It’s snowing like crazy! We don’t always get snowy winters here in the Pacific Northwest. In fact, even when we do get snow, it’s usually incredibly short-lived. Today, however, the North Wind is blowing up a storm of snow and our world is covered in six and a half inches of winter wonderland. The week of Christmas, too!
Pacific Northwestern Kids
When I was in middle school there was a big snow that settled in for what felt like ages. School was cancelled. We lived on a glorious hill. And so, we sledded from the time we got up, until we got called in for bed. There were plenty of hot cocoa breaks by the warm wood stove. We’d hang out just long enough to thaw out. For feeling to return to fingers and toes before putting our wet clothes back on and dashing back out into the elements. I remember one of my sisters smelled like a wet puppy for days.
Slog up. Slide down. Endlessly. All the while wet and freezing. But laughing and yelling with our friends like we were having the time of our lives. And we were. Us Pacific Northwestern kids knew how to savor a good, sticking, snow.
It doesn’t sound that appealing to me right now though. From my cozy warm office, watching the blizzard out the window. My socks are still a little damp from stepping out on the deck to measure the snow. I’m contemplating putting on dry ones. I like to avoid discomfort. But as that kid slogging up, sliding down endlessly, discomfort was irrelevant. And the snow made us crazy with life!
Snow In The Midwest
For nearly twenty-five years, I lived in Minnesota where the snow reality was a presence sometimes up to 6 months out of the year. In the Midwest, so much snow falls that oftentimes there is a layer of it packed down on the streets in towns. People just drive on it like it’s no big deal. Huge parking lots like Walmart can have multiple mounds of scooped-up snow fifteen feet high and more so their customers can still have a few places to park. These weird mounds last well into the spring months when the rest of the world is greening.
I lived in a sweet little town called Janesville. For years there were grain silos at the edge of town painted in rainbow colors, welcoming people in. J A N E S V I L L E. It was a wonderful way to come home.
We lived on Main Street across from the football field that the high school used for practice. In the winter, the city would set up a boundary and flood part of the field for an ice-skating rink. They’d bring in great big lights for nighttime skating. It was magical. My Gram had given me her ice skates from when we took lessons together. With three growing boys and their countless friends, we accumulated ice skates in nearly every size. It was positively dreamy. I felt like I was living in a Norman Rockwell painting.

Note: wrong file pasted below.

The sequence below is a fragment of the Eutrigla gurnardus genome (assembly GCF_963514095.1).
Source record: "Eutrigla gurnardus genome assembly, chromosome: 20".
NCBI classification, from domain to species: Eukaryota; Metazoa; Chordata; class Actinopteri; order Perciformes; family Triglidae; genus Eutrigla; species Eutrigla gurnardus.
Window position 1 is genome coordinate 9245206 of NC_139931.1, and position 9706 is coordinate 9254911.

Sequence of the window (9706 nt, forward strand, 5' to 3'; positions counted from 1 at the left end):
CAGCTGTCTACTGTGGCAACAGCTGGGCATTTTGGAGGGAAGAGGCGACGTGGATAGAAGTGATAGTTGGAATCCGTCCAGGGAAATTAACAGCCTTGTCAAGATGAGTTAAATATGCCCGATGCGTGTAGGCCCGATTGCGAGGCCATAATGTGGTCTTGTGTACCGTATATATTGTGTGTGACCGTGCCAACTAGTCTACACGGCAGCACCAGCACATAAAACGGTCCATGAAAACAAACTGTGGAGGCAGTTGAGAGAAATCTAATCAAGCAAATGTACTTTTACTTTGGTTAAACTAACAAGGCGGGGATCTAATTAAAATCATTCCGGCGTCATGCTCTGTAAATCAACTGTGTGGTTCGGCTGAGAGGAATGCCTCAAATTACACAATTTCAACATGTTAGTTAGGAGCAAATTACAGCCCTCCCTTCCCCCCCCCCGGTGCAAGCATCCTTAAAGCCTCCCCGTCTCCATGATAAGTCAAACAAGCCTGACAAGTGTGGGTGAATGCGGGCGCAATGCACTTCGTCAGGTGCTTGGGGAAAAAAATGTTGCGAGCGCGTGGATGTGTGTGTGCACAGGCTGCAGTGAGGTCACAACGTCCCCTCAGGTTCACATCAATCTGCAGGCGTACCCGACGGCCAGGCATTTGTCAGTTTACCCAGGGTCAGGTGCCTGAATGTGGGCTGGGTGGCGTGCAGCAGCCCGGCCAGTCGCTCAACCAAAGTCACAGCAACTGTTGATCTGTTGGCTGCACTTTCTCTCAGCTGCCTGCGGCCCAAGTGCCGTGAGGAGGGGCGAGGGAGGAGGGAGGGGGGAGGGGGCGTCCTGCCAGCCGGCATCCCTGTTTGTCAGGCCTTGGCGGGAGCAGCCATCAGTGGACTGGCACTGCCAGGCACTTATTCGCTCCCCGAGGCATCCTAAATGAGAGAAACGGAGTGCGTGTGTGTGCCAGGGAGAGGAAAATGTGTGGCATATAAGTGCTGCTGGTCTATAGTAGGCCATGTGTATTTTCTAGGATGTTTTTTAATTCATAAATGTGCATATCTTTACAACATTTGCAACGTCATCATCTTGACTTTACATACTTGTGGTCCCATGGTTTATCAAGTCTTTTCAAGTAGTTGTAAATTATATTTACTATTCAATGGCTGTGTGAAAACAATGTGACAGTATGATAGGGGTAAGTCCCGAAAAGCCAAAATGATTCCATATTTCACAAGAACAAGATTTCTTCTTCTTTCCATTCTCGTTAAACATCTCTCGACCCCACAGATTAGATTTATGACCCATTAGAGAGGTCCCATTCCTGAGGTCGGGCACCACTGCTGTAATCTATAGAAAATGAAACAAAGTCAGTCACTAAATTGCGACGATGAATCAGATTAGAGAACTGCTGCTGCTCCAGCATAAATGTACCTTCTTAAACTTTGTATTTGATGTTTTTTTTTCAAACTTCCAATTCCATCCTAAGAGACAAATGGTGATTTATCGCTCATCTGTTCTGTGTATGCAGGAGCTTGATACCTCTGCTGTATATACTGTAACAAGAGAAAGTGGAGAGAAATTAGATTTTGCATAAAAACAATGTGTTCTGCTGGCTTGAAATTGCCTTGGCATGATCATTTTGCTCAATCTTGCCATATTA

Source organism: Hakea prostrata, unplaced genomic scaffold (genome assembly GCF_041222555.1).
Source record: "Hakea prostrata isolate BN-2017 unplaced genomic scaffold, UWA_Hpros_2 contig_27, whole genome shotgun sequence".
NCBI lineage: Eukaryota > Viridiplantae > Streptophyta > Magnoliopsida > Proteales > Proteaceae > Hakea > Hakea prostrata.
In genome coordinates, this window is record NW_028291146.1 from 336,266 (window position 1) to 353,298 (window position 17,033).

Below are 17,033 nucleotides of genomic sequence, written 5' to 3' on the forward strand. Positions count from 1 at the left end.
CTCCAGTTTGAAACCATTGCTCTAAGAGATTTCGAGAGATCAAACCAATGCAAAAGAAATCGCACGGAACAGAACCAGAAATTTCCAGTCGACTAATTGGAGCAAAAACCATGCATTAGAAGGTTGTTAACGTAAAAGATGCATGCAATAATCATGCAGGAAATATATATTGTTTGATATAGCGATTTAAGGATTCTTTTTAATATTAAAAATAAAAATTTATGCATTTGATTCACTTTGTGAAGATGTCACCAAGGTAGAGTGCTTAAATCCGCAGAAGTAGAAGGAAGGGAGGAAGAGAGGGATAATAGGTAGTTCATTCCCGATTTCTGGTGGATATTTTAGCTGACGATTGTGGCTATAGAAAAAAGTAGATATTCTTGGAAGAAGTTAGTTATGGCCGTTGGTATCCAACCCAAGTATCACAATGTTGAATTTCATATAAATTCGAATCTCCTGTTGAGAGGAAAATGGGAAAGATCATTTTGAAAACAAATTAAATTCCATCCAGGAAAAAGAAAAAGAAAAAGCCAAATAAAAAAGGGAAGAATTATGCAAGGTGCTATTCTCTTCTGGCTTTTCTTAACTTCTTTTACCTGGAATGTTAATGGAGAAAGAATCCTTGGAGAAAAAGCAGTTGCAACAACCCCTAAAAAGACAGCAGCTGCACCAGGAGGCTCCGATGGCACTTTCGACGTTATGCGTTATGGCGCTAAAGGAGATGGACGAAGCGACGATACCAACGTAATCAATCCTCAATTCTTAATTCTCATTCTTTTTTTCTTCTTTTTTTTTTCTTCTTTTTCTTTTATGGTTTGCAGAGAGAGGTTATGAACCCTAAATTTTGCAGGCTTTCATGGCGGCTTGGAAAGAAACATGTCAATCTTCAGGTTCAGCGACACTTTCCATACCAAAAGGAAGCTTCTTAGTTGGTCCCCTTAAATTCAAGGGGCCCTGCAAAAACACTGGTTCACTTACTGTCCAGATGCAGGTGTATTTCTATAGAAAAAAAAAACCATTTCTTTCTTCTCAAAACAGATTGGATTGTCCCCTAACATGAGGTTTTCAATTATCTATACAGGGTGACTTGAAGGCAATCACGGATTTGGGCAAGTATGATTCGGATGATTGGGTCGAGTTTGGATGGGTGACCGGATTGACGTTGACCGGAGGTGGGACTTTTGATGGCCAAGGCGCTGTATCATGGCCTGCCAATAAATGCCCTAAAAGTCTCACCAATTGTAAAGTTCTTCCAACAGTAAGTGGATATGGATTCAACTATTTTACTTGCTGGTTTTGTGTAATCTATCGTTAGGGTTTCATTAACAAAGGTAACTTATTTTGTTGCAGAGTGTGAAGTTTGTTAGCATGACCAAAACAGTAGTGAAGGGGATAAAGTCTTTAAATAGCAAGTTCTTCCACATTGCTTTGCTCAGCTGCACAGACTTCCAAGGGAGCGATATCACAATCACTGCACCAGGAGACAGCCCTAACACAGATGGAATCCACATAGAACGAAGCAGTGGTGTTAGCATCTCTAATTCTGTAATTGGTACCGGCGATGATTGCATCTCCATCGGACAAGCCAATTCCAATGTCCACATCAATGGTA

My Frozen Lake
Just down the road from our house was a bike trail that led out to a good-sized lake. When there was a fresh snow, I’d don my long johns and warmest gear, snap into my cross-country skis and glide down to the lake. In the Midwest, these lakes freeze hard. Like, people drive their trucks out there to drill holes in the ice and fish. They put up little shack-like structures with heaters and mini fridges and TVs and spend entire days out there.
As a single human on skis, though, there was no worry about the ice holding up under me. It was otherworldly out in the middle of the lake. On the ice. In the snow. Sometimes it was silent. Sometimes, the gusting, keening North Wind.
Those were dark days for me. I would push myself as hard as I could, feverish and sweating. Straining to locate the outer edges of myself. To the periphery of my world where I hoped I could outrun the chaos and fear. In the middle of the lake, frozen, sweating, heavy breathing shards of winter into my lungs, I felt my life. In that place, it was good.
Seeing The World Differently
Winter has been a real ally of mine. The snow and freeze somehow driving me to the center of myself. Where my life force thrums along. From this place on the inside of me I get a sense that everything is going to be ok.
On the outside, the wide world, which is so beautiful to begin with, has been bathed in the purest, whitest, fluffiest offering from the heavens. It calls to us to see the world we know, differently. The edges are a little softer. Light is reflecting a little brighter. There is a lovely opportunity to see the usual things in an unusual way. What a sweet gift to us this week before Christmas.
If you loved the snow as a kid, if winter brings you joy or fear, if you need reassurance that your life force is still thrumming you along, or if you’d like to see the usual things in a new way, let’s be friends~